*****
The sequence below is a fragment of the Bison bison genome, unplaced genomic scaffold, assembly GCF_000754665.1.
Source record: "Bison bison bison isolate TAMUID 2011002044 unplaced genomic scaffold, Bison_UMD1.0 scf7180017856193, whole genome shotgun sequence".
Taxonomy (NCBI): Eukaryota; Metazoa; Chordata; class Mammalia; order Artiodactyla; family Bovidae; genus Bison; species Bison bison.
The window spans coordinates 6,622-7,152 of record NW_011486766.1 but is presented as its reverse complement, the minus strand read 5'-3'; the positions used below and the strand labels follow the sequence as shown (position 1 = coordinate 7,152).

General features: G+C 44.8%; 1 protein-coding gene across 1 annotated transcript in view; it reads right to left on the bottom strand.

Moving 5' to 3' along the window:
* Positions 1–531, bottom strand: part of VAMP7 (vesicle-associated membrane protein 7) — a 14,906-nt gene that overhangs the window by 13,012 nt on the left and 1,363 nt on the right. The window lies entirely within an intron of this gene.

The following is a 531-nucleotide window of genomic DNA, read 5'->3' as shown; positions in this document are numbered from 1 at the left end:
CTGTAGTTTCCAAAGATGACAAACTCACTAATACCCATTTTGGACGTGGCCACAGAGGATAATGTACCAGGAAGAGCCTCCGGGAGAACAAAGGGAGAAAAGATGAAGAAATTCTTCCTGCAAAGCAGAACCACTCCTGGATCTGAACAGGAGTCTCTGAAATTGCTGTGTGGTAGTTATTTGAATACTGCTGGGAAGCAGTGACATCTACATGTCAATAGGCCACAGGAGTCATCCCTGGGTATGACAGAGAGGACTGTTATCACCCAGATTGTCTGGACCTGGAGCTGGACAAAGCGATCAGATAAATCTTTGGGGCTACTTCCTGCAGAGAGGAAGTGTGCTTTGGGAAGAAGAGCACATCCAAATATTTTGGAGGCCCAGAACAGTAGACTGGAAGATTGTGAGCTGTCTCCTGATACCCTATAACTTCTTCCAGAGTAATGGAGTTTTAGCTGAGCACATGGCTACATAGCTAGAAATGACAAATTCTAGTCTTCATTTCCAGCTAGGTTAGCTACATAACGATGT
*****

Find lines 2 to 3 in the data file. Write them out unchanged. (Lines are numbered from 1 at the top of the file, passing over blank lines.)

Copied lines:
Source record: "Bison bison bison isolate TAMUID 2011002044 unplaced genomic scaffold, Bison_UMD1.0 scf7180017856193, whole genome shotgun sequence".
Taxonomy (NCBI): Eukaryota; Metazoa; Chordata; class Mammalia; order Artiodactyla; family Bovidae; genus Bison; species Bison bison.